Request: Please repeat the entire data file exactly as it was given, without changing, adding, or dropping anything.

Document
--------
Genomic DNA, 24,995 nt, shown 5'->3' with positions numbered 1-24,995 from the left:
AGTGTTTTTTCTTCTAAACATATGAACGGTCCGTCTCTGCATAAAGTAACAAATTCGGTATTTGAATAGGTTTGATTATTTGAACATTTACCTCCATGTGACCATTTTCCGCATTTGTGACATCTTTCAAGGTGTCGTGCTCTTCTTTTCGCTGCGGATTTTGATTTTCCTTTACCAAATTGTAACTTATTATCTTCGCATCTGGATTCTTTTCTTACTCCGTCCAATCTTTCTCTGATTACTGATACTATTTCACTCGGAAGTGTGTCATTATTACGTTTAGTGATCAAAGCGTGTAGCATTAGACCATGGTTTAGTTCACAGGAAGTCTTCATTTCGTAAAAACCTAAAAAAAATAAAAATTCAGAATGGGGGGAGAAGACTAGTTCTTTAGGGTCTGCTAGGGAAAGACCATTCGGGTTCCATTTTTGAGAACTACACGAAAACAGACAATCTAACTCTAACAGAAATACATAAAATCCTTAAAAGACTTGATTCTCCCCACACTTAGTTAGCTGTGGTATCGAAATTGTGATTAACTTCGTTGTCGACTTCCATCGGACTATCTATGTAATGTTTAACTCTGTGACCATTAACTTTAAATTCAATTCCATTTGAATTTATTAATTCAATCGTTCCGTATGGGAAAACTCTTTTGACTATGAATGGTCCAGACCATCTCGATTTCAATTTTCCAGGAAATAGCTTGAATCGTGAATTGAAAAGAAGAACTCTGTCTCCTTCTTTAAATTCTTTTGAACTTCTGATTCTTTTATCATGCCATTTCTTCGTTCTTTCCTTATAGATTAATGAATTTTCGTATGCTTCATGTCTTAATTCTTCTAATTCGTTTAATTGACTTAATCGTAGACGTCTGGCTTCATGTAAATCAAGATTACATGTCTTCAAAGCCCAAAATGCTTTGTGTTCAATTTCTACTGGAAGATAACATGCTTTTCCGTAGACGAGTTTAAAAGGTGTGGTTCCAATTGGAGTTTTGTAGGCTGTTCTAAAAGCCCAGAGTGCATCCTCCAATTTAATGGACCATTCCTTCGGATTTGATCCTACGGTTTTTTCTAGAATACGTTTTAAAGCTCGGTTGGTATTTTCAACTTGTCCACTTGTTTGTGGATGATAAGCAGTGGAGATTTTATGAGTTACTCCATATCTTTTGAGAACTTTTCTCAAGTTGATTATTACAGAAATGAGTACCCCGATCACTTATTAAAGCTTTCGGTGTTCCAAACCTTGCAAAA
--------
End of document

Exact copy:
Genomic DNA, 24,995 nt, shown 5'->3' with positions numbered 1-24,995 from the left:
AGTGTTTTTTCTTCTAAACATATGAACGGTCCGTCTCTGCATAAAGTAACAAATTCGGTATTTGAATAGGTTTGATTATTTGAACATTTACCTCCATGTGACCATTTTCCGCATTTGTGACATCTTTCAAGGTGTCGTGCTCTTCTTTTCGCTGCGGATTTTGATTTTCCTTTACCAAATTGTAACTTATTATCTTCGCATCTGGATTCTTTTCTTACTCCGTCCAATCTTTCTCTGATTACTGATACTATTTCACTCGGAAGTGTGTCATTATTACGTTTAGTGATCAAAGCGTGTAGCATTAGACCATGGTTTAGTTCACAGGAAGTCTTCATTTCGTAAAAACCTAAAAAAAATAAAAATTCAGAATGGGGGGAGAAGACTAGTTCTTTAGGGTCTGCTAGGGAAAGACCATTCGGGTTCCATTTTTGAGAACTACACGAAAACAGACAATCTAACTCTAACAGAAATACATAAAATCCTTAAAAGACTTGATTCTCCCCACACTTAGTTAGCTGTGGTATCGAAATTGTGATTAACTTCGTTGTCGACTTCCATCGGACTATCTATGTAATGTTTAACTCTGTGACCATTAACTTTAAATTCAATTCCATTTGAATTTATTAATTCAATCGTTCCGTATGGGAAAACTCTTTTGACTATGAATGGTCCAGACCATCTCGATTTCAATTTTCCAGGAAATAGCTTGAATCGTGAATTGAAAAGAAGAACTCTGTCTCCTTCTTTAAATTCTTTTGAACTTCTGATTCTTTTATCATGCCATTTCTTCGTTCTTTCCTTATAGATTAATGAATTTTCGTATGCTTCATGTCTTAATTCTTCTAATTCGTTTAATTGACTTAATCGTAGACGTCTGGCTTCATGTAAATCAAGATTACATGTCTTCAAAGCCCAAAATGCTTTGTGTTCAATTTCTACTGGAAGATAACATGCTTTTCCGTAGACGAGTTTAAAAGGTGTGGTTCCAATTGGAGTTTTGTAGGCTGTTCTAAAAGCCCAGAGTGCATCCTCCAATTTAATGGACCATTCCTTCGGATTTGATCCTACGGTTTTTTCTAGAATACGTTTTAAAGCTCGGTTGGTATTTTCAACTTGTCCACTTGTTTGTGGATGATAAGCAGTGGAGATTTTATGAGTTACTCCATATCTTTTGAGAACTTTTCTCAAGTTGATTATTACAGAAATGAGTACCCCGATCACTTATTAAAGCTTTCGGTGTTCCAAACCTTGCAAAA